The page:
Should I Worry About My Neck Cracking?

It’s a common occurrence: You twist or tilt your head to the side and your neck cracks.

You may be wondering why your neck does that and—more importantly—is it something to be concerned about?

See Neck Cracking and Grinding: What Does It Mean?

Lumbar osteophytes videoAs a result of years of degeneration, the facet joints of the cervical spine can wear down, causing pain and stiffness. Watch: Cervical Facet Osteoarthritis Video

Rest assured that, in most cases, neck-cracking is nothing to worry about. However, there are a few exceptions when popping or grinding in the neck may be a sign of a larger problem, so it’s worth learning about the signs of unhealthy neck cracking.

See Neck Pain Symptoms

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Crepitus: harmless joint cracking

Any time a joint in the body creates a cracking, popping, or grinding sound or sensation, this is known as crepitus. Experts believe that crepitus is caused by gas bubbles in the synovial fluid of the joint either bursting or being formed.

See Cervical Spine Anatomy and Neck Pain

Crepitus is considered harmless, and studies have not shown any evidence that it can cause joint damage or raise risk for arthritis.

See Neck Pain Causes

A surefire sign that a neck crack is the result of crepitus is to repeat the movement that caused it and see if it occurs again. If not, the crack was probably crepitus—it takes about 20 minutes for the gas bubbles to reform.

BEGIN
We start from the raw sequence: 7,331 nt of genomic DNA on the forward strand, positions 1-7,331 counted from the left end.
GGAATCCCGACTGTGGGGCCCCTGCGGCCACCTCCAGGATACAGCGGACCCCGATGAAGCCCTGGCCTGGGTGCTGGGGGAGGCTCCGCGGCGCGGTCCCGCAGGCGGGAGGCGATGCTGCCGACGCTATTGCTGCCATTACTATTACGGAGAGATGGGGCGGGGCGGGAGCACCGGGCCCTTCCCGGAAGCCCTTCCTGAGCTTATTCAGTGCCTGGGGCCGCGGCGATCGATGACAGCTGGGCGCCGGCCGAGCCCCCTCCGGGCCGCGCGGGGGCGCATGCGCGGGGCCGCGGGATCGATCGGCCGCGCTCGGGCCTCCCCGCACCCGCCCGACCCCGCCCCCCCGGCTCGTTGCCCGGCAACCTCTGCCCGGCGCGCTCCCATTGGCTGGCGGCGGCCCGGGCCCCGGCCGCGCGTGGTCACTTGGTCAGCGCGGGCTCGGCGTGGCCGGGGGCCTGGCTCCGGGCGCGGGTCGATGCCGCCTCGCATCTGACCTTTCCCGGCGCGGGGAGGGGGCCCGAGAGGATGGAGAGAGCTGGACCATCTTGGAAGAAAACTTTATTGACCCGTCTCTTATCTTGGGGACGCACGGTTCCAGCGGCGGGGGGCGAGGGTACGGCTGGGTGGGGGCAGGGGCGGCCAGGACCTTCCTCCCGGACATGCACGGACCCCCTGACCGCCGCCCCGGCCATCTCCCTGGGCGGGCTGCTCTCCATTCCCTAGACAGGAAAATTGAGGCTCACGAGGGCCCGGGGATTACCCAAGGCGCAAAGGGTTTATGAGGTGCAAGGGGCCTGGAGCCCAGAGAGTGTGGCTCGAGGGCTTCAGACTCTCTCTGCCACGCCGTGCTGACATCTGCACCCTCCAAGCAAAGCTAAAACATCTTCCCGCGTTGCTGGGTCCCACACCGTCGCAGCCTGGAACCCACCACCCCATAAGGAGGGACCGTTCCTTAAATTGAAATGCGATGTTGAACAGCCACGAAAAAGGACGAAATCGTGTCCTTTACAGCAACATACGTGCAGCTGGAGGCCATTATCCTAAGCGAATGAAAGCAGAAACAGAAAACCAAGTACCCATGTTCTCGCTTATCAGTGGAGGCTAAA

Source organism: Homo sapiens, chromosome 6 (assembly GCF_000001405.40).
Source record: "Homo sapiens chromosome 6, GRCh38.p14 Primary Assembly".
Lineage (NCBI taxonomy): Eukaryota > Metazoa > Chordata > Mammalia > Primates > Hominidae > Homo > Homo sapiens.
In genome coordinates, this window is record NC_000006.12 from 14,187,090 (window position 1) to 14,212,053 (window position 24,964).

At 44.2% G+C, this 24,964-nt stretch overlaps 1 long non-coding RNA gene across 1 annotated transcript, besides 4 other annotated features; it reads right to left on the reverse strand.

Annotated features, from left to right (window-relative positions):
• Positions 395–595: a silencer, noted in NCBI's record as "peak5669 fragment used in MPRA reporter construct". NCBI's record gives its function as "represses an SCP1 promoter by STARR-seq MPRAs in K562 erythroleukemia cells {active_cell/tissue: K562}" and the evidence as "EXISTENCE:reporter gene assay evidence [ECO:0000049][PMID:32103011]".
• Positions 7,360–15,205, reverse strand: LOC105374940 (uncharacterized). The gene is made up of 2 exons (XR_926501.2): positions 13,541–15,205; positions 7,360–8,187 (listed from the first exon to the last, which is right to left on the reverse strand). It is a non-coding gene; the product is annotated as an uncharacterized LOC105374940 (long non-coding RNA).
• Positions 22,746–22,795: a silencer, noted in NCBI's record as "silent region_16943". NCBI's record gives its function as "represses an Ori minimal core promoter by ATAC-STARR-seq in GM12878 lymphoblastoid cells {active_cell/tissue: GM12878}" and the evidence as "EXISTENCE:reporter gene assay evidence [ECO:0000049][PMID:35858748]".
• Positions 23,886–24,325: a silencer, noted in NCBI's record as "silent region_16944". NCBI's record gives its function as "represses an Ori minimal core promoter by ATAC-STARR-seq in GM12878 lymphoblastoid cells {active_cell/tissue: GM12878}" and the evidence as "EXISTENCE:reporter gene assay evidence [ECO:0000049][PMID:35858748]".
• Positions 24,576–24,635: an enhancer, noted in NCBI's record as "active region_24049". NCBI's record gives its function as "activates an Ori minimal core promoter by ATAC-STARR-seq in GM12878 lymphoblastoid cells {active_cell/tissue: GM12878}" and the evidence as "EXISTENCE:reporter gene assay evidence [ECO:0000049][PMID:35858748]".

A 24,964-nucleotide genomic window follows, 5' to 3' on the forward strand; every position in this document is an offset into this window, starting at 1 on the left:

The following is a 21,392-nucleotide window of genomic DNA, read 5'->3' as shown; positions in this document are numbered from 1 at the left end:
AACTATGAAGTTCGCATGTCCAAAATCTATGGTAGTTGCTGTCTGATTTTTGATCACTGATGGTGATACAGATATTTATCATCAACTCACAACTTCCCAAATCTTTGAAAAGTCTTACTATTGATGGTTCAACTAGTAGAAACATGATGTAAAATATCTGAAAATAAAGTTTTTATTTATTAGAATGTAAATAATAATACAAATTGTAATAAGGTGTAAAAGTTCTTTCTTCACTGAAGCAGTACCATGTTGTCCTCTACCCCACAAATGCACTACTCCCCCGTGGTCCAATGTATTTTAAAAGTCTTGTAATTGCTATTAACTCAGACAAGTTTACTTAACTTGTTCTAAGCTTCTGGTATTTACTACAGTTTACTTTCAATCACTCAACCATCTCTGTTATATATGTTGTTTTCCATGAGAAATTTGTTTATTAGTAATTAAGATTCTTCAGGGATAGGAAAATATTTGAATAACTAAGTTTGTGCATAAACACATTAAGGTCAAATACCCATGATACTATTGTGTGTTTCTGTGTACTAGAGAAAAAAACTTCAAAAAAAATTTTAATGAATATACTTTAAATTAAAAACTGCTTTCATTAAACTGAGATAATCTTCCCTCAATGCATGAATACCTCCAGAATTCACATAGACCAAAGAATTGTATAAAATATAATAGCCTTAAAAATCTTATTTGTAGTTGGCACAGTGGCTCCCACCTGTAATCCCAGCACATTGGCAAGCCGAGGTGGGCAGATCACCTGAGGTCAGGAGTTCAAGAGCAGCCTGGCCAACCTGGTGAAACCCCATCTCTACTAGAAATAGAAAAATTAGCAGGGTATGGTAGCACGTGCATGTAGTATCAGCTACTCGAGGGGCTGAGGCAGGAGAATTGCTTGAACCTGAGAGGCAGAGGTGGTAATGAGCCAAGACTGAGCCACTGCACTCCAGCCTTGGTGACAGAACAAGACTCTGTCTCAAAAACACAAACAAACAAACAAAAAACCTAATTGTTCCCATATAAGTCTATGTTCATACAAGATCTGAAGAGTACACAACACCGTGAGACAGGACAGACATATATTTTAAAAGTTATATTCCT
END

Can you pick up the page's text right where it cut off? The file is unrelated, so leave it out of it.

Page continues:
When neck cracking should be a concern

There are a few instances in which neck cracking should be a cause for concern.

See When Neck Cracking Needs Medical Attention

In addition to gas bubbles, popping or grinding in the neck can also be caused by dysfunction or damage in a cervical joint. This damage may be caused by an acute injury or by degeneration over years of wear and tear (osteoarthritis).

See Cervical Pain from Joint Degeneration

Fortunately, there are signs to help indicate when neck cracking is more than benign crepitus:

  • Cracking that repeats every time you move a certain way, or nearly every time
  • Cracking that’s accompanied by pain or swelling
  • Cracking that starts following an accident or surgery that affects the cervical spine

See Surgery for Neck Pain Symptoms

If you experience any of these types of neck cracking, make an appointment with your doctor so your symptoms can be properly diagnosed.

See Diagnosing Neck Pain

It’s good to err on the side of caution when you’re concerned. But keep in mind that most cases of neck cracking, when not accompanied by other symptoms, are harmless.

Learn more:

Neck Strengthening Exercises

How Poor Posture Causes Neck Pain

Post written by Michele Perez, MD